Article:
The Rest of the Story
TL;DR: Each of us plays the protagonist in our own life. This can leave us blind to all the other actors.
I met Paul at an art auction. He liked my paintings and told me so enthusiastically. He was one of few who did, that night. The others were more interested in representational wildlife paintings and framed hockey jerseys. His bid won my weird 3′ x 5′ abstract landscape. (I doubt anyone else bid on my painting.)
I bumped into Paul a few more times. He keenly supported artists in my hometown. That said, he owned an architectural design company, and was always on the run. I remember him in a sharp-looking, but understated, shirt and pants—with a notebook under his arm. He’d smile and wave before dashing to another meeting.
Years later, I’d stopped making art, and was working as a designer at smashLAB. At that time, a large company bought the naming rights to a local arena. They hired our studio to design an identity and treatments for that facility. They also brought Paul’s firm on to design the interior of one of the buildings. They contracted our companies separately, but our work overlapped.
It was a complicated project. Our direct contact was an independent project manager working out of Calgary. He acted on behalf of a large railway company, and reported to 17 managers there. They owned the naming rights to a building managed by a local team. This team reported back to city managers. If you’ve ever worked on a project like this before, you know why I’m sharing these details. Having that many stakeholders makes for a challenging gig.
The project manager reached out to me, asking that I check in with Paul. He explained that Paul’s team wanted access to the logo and brand elements. They needed to include them in the design of the space. It was nice reconnecting with Paul. I sent him the files. I also explained that our mutual PM wanted me to review his plans—to make sure they fit with the brand.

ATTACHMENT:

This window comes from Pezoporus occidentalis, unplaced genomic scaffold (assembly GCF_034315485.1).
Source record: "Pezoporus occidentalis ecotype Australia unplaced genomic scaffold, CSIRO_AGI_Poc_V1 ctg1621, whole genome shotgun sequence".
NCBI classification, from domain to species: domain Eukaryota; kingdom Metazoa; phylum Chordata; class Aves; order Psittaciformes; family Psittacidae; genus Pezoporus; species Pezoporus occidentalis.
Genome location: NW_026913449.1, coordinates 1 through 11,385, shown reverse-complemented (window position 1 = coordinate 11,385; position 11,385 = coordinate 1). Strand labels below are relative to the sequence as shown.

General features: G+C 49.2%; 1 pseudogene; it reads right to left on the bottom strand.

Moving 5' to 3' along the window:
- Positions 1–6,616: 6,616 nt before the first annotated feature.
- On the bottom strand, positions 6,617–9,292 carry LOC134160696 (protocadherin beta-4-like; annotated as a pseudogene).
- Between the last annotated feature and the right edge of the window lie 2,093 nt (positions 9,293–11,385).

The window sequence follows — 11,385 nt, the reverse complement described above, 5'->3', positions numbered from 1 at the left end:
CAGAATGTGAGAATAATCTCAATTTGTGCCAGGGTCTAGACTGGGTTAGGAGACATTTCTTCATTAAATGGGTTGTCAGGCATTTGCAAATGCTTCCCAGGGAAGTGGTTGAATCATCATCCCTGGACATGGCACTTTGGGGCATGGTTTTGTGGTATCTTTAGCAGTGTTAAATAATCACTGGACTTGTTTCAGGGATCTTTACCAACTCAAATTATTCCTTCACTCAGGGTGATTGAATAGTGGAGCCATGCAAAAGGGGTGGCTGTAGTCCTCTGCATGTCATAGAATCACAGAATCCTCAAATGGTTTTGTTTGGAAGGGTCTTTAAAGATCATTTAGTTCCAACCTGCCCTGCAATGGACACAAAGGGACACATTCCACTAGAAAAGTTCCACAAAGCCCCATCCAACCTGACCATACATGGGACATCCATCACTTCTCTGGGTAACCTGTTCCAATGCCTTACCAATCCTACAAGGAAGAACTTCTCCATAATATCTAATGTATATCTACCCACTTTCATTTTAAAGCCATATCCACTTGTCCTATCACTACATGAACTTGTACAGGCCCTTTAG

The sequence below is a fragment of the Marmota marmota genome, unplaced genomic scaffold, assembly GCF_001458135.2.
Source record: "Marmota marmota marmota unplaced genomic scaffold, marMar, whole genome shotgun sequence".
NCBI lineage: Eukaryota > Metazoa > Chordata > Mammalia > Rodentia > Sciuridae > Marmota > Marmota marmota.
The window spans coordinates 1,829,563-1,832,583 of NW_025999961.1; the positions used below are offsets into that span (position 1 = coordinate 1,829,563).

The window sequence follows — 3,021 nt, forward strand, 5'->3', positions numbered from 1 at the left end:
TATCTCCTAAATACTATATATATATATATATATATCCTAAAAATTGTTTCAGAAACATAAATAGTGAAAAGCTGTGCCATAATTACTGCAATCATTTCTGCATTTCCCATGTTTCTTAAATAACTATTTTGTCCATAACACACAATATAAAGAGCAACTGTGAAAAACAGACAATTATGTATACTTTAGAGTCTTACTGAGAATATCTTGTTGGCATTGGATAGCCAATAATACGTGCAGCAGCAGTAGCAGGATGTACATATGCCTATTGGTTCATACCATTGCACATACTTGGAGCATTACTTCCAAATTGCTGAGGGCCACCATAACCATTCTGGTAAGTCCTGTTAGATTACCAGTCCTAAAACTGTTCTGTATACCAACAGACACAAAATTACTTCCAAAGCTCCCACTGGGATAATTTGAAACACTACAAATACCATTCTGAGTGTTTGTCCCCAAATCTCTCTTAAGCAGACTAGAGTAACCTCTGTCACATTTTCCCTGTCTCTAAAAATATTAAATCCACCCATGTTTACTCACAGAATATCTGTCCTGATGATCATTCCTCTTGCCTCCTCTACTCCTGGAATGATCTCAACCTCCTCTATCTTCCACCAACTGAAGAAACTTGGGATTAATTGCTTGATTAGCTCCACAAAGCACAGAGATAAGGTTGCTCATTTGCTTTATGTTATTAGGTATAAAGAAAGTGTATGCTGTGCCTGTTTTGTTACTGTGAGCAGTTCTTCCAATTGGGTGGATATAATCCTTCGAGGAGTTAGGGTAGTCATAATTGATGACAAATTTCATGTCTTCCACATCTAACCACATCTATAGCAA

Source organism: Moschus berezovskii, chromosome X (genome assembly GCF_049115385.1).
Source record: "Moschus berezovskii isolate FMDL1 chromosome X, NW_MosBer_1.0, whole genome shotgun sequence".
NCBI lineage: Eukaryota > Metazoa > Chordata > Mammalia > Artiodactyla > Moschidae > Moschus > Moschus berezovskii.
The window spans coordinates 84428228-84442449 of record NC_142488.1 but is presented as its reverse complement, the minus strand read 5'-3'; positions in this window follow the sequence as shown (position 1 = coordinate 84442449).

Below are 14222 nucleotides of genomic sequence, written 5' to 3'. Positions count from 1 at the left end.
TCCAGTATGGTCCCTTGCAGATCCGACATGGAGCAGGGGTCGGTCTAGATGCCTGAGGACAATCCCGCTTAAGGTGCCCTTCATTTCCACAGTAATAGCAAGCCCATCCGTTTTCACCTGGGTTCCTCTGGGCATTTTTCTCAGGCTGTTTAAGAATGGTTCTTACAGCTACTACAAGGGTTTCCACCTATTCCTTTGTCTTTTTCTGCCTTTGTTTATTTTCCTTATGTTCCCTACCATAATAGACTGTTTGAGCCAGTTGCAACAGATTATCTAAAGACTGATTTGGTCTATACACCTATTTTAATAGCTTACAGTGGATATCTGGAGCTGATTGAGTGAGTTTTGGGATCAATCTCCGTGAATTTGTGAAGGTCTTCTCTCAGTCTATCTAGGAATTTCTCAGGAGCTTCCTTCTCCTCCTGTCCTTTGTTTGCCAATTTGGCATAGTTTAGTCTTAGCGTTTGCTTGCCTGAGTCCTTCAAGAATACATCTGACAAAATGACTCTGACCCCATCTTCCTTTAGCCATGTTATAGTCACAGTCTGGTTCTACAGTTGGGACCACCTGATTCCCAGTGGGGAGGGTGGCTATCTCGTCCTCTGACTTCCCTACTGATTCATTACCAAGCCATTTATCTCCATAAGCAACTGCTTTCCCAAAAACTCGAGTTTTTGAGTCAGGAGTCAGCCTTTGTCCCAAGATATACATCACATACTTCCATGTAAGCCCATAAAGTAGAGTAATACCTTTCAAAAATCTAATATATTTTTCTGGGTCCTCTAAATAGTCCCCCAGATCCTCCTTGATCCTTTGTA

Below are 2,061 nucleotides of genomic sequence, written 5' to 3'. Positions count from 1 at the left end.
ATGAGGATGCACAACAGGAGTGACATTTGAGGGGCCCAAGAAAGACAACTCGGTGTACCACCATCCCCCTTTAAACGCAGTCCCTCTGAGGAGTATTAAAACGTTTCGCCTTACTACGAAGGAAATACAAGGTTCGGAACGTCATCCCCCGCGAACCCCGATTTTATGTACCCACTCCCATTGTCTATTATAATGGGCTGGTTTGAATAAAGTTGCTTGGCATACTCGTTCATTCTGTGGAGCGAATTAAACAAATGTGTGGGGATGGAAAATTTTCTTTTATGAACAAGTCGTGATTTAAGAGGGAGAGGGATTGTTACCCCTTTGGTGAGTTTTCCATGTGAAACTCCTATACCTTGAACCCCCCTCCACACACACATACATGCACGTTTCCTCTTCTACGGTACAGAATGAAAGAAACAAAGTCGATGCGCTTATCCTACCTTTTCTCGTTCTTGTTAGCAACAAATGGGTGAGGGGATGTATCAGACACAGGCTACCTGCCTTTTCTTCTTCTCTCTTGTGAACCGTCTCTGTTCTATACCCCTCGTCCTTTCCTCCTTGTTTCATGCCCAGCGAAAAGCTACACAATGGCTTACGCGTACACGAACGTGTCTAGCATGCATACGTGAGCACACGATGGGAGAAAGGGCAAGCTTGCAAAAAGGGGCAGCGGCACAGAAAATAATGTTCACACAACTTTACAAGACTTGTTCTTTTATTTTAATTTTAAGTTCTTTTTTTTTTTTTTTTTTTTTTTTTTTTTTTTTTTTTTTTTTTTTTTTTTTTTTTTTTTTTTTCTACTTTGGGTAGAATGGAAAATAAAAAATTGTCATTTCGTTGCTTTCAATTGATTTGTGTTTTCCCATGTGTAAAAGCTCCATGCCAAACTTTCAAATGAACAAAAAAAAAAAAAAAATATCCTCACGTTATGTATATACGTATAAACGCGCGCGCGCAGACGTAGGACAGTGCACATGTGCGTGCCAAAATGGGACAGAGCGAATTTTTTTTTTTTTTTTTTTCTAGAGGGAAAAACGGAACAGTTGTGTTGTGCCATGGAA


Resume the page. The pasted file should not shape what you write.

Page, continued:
I never heard back from Paul. This confused our mutual PM, and kind of bugged me.
After a couple of months, I called Paul to ask why he hadn’t been in touch. I was friendly, but defensive. Our studio needed to oversee the brand’s implementation. Why hadn’t he at least sent the work for a quick once-over? Paul’s response was out-of-character. He snapped back, and explained that he had no obligation to show me anything.
I don’t remember how I responded to Paul’s outburst. My faint recollection is that I backed down, got off the call, and thought to myself: What a jerk!
That call loomed in my mind, for days. I didn’t think my request was unreasonable. Our mutual client wanted me to look his drawings over. Paul seemed so affable, in the past. Why was he unwilling to work together? Did he consider me inferior? Was I not good enough to deserve his time?
As these thoughts raced in my mind, I dwelled on my feelings. I felt slighted, rejected, and small. But, I never considered what Paul felt, nor, what might be going on in his life.
Six months later, Paul died of cancer.
Next time someone seems angry with you, take yourself out of the equation. Take a pause, breathe, and request a time out. Then, move the conversation to them, how they are, and how you might help.